WKNH Music Director
10 years ago in January, Jordaan Mason, joined by their collective orchestra The Horse Museum, released what would be an earmark album in the cannon of queer art. “Divorce Lawyer I Shave my Head” is a tender yet confrontational record. It is at times singing, angelic even, and at others it is dark, grimey and abrasive. An album of contradictions and hard to swallow notions.
The album opens with a confrontation of a cis/hetero notion of sex and love, all the while providing a grotesque and beautiful image all on it’s own.
This is the opening line to the opening track “Bird’s nest”: “my mouth is filled with his ovaries. I hold them, here: between my teeth.” Right off the bat, Mason makes the scope of the album perfectly clear.
There will be trans bodies, there will be sex, and there will be an unflinching look at how those bodies sexuality interact, rendered in a wooded inky sludge. According to the album’s liner notes, the album portrays the divorce between two genderqueer individuals in the middle of a violent war known as the “glandolinian war in 1990.”
The songs’ lengths shoot from around two minutes and all the way to eight minutes. It is a winding release.
The longest song on the record is also the most jagged, which can make the album a tough end to end listen. But it’s worth it.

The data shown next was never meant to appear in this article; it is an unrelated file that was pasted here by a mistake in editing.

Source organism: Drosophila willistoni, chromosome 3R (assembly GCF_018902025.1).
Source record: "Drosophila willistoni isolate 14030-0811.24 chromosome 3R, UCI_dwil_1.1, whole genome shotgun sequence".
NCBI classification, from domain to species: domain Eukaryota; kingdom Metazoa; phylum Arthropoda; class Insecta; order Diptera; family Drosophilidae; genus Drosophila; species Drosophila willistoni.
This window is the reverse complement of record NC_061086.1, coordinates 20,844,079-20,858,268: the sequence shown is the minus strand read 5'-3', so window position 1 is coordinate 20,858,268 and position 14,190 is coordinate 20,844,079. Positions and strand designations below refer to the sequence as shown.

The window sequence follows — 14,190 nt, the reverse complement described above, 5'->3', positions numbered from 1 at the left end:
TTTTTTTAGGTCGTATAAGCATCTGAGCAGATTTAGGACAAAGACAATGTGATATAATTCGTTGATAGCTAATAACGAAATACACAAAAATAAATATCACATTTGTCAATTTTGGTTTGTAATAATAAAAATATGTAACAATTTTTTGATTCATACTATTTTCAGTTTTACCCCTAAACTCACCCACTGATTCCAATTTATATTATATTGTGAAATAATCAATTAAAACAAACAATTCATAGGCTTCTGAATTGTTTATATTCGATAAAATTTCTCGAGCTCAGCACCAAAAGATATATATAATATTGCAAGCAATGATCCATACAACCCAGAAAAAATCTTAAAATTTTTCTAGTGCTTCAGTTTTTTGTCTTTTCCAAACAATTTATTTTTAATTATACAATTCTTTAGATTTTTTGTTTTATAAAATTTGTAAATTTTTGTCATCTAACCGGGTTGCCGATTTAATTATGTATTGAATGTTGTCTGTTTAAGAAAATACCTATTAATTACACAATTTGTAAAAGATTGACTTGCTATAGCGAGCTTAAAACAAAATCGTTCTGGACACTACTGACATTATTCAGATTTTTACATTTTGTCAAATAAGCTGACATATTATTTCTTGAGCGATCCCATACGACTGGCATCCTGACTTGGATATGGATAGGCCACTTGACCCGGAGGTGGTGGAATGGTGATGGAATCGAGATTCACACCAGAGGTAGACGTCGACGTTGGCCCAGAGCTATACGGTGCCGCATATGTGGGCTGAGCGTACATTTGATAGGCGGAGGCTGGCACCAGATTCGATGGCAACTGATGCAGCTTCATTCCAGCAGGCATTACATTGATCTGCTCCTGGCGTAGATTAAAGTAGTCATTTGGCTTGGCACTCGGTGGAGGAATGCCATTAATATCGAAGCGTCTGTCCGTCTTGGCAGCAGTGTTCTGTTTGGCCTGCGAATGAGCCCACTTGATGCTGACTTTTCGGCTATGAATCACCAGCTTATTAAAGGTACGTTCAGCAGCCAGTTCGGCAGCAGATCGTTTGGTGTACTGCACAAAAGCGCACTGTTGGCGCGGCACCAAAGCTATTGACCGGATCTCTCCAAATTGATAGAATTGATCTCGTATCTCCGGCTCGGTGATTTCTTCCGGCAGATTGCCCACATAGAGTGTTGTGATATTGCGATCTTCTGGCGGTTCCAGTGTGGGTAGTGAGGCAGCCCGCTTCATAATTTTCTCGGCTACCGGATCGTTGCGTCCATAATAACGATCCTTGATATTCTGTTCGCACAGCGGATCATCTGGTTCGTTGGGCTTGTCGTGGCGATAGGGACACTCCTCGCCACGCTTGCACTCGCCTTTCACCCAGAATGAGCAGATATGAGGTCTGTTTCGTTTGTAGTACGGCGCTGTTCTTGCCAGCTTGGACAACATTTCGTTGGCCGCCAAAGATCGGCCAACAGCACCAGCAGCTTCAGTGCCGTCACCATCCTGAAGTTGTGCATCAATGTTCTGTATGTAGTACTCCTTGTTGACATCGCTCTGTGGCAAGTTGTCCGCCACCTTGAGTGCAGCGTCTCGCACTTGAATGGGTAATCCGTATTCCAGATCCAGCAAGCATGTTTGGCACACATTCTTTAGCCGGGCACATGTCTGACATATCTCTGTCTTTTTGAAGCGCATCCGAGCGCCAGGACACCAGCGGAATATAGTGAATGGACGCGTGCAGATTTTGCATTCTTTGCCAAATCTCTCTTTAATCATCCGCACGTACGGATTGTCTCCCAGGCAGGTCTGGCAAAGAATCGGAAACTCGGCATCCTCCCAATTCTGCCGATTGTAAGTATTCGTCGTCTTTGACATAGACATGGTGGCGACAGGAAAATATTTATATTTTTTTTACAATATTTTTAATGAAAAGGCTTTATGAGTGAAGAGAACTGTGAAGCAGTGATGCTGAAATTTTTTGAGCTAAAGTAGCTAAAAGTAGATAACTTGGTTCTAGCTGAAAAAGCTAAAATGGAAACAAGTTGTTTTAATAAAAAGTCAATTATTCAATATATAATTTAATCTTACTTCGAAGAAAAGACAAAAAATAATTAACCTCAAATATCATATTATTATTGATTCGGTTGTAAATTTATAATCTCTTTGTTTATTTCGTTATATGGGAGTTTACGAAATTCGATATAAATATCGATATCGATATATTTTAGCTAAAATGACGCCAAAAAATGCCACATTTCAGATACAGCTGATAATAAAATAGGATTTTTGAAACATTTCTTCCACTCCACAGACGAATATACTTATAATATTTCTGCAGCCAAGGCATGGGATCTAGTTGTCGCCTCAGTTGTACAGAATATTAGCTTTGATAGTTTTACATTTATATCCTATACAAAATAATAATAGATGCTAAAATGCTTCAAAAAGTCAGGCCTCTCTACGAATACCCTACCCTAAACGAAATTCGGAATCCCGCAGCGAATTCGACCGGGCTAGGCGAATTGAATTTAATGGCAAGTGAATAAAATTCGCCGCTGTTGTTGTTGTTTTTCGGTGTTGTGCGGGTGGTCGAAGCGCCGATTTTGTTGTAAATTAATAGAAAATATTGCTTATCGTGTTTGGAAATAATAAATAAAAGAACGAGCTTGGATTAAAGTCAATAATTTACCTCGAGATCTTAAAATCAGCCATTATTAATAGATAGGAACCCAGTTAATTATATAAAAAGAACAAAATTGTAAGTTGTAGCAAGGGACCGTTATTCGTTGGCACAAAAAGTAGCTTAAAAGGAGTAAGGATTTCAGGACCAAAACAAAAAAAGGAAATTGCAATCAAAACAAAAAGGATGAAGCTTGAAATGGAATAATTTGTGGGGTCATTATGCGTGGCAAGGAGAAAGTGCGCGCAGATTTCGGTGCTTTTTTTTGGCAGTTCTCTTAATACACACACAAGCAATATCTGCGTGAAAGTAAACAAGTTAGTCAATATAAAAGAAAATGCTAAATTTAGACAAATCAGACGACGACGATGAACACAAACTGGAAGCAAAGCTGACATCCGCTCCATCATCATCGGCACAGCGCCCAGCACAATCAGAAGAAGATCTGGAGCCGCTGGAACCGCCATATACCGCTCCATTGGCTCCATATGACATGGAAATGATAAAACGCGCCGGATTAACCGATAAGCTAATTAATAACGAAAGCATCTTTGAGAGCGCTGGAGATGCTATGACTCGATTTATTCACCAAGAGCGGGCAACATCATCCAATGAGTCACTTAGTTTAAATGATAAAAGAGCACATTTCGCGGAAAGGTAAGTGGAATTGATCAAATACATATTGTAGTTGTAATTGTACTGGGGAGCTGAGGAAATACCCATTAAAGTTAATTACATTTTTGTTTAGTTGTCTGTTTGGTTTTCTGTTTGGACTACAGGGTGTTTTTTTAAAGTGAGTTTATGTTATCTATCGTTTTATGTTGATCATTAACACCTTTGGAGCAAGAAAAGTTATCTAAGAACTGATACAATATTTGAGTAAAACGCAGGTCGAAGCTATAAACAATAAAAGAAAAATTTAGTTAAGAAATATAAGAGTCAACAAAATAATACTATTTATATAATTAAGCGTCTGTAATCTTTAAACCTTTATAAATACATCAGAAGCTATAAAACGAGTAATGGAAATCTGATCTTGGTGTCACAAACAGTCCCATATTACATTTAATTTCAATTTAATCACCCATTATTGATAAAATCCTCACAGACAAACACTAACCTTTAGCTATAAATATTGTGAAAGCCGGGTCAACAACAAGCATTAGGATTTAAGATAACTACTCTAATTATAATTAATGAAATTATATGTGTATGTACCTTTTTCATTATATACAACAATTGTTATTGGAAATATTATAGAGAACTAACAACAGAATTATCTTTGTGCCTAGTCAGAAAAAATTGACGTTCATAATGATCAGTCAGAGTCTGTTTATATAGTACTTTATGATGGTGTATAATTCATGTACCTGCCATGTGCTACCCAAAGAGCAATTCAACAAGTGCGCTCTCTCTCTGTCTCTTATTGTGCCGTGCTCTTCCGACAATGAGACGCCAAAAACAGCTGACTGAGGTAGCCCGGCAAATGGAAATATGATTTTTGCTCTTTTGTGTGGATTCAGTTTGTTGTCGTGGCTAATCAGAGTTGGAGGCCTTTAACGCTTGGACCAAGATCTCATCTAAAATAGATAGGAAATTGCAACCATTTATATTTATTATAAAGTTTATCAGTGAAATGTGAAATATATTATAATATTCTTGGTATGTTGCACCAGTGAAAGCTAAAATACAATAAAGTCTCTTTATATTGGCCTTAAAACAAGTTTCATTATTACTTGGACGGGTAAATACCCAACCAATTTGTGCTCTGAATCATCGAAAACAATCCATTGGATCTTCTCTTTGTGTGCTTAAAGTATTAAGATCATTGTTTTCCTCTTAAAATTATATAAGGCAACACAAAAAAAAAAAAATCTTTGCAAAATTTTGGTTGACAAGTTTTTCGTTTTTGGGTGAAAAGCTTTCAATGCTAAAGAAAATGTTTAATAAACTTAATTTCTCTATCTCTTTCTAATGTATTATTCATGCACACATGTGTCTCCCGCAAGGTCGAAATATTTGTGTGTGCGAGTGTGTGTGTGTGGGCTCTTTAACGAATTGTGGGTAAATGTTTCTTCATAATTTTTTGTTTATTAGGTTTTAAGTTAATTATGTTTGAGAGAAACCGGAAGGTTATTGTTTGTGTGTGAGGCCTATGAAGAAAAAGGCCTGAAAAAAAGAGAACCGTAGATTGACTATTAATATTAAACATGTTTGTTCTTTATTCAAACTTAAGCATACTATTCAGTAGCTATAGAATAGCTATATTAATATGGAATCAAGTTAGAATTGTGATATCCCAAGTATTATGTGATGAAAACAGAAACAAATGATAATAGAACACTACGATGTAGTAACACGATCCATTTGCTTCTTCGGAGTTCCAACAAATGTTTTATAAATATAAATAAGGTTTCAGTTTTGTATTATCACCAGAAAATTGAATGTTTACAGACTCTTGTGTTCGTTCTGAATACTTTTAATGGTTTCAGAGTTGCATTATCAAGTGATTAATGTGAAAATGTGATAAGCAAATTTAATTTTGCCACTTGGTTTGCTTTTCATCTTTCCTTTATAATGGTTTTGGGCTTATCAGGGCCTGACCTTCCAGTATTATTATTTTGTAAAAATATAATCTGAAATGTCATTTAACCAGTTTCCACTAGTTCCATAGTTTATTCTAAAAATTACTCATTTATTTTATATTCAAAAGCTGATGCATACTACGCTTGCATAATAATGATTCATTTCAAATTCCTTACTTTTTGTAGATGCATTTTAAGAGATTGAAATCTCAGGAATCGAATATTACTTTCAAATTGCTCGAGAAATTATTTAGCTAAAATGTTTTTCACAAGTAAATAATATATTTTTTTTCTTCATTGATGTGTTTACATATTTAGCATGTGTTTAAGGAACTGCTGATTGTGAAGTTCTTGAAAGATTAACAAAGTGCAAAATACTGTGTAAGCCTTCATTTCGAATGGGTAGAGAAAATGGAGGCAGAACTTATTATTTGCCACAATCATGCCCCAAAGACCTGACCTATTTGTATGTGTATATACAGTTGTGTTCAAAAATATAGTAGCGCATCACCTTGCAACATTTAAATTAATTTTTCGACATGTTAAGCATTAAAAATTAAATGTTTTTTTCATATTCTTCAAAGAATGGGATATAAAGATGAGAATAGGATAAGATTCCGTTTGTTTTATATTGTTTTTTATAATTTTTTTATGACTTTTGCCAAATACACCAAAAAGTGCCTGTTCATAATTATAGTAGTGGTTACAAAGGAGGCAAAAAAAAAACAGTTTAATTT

The songs are lush and well crafted, the swelled ranks of The Horse Museum, an ensemble 12 members strong, provide rich musical accompaniment.
The lyrics and vocal performance join to give life to the imagery in the album. Everything is felt in full.
This album’s importance is in how it does not flinch from the realm of the dysphoric.
Those things which even in the trans community are tended toward not being spoken about.
They evoke a kind of sickening sadness about the disparity between body and reality. It is the way that Mason fearlessly portrays the trans body and the rigors of loving in a trans body are revealed in the line “Are you a girl with a c**k? I’m a boy who can’t talk.”
Trans bodies don’t really exist all that much in the lyrical music we listen to. There are a few references here or there; that song Lola. Lou Reed wrote about trans women and queer folks. But they were cis men. Their songs may be great—a lot of people say they are.
Divorce Lawyers I Shave My Head isn’t just a quick glance or reference to the existence of trans bodies and the complexities of our love and sex.
As trans people—FYI I am a trans women, meaning my pronouns are she/her—our bodies and the myriad of ways we feel in them are often obscured and oppressed by a cis-normative society. Reed and whoever wrote “Lola” don’t illuminate the battleground of experience that is being a trans person in this cis world.
They do not express how hard it can be to love someone, to make love with them, when you are constantly working through your on personal bodily exploration, or to hate your body and project onto yourself or your lover, the transphobic and cisexsist prejudiced which is so prevalent in society.
Mason focuses on these experiences. They paint these scenes with lovely impressionism. It is unflinching. There are amazing songs to be heard here.
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